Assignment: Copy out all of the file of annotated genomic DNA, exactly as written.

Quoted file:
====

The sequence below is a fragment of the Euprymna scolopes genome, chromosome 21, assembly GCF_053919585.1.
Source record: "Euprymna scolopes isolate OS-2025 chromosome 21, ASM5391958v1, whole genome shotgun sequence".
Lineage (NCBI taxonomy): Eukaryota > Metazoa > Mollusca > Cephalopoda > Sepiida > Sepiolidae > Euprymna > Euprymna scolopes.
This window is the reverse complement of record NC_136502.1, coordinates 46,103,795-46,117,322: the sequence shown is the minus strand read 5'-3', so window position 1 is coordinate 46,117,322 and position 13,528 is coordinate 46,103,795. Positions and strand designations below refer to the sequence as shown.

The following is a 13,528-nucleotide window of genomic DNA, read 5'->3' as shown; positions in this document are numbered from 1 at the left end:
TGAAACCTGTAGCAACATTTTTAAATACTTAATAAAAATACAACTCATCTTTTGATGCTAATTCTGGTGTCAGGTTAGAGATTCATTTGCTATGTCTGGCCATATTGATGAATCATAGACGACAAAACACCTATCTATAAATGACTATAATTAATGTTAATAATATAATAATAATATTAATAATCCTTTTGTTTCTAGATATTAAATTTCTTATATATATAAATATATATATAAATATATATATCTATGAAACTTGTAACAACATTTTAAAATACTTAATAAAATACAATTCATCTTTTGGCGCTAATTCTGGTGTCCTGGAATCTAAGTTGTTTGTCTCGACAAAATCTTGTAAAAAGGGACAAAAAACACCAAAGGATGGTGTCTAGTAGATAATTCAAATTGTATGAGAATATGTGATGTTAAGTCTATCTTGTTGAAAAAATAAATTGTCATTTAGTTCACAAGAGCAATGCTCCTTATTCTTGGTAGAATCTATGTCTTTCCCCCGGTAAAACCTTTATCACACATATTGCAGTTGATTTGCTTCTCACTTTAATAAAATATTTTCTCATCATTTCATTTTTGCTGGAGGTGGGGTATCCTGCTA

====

The sequence below is a fragment of the Euprymna scolopes genome, chromosome 21, assembly GCF_053919585.1.
Source record: "Euprymna scolopes isolate OS-2025 chromosome 21, ASM5391958v1, whole genome shotgun sequence".
Lineage (NCBI taxonomy): Eukaryota > Metazoa > Mollusca > Cephalopoda > Sepiida > Sepiolidae > Euprymna > Euprymna scolopes.
This window is the reverse complement of record NC_136502.1, coordinates 46,103,795-46,117,322: the sequence shown is the minus strand read 5'-3', so window position 1 is coordinate 46,117,322 and position 13,528 is coordinate 46,103,795. Positions and strand designations below refer to the sequence as shown.

The following is a 13,528-nucleotide window of genomic DNA, read 5'->3' as shown; positions in this document are numbered from 1 at the left end:
TGAAACCTGTAGCAACATTTTTAAATACTTAATAAAAATACAACTCATCTTTTGATGCTAATTCTGGTGTCAGGTTAGAGATTCATTTGCTATGTCTGGCCATATTGATGAATCATAGACGACAAAACACCTATCTATAAATGACTATAATTAATGTTAATAATATAATAATAATATTAATAATCCTTTTGTTTCTAGATATTAAATTTCTTATATATATAAATATATATATAAATATATATATCTATGAAACTTGTAACAACATTTTAAAATACTTAATAAAATACAATTCATCTTTTGGCGCTAATTCTGGTGTCCTGGAATCTAAGTTGTTTGTCTCGACAAAATCTTGTAAAAAGGGACAAAAAACACCAAAGGATGGTGTCTAGTAGATAATTCAAATTGTATGAGAATATGTGATGTTAAGTCTATCTTGTTGAAAAAATAAATTGTCATTTAGTTCACAAGAGCAATGCTCCTTATTCTTGGTAGAATCTATGTCTTTCCCCCGGTAAAACCTTTATCACACATATTGCAGTTGATTTGCTTCTCACTTTAATAAAATATTTTCTCATCATTTCATTTTTGCTGGAGGTGGGGTATCCTGCTA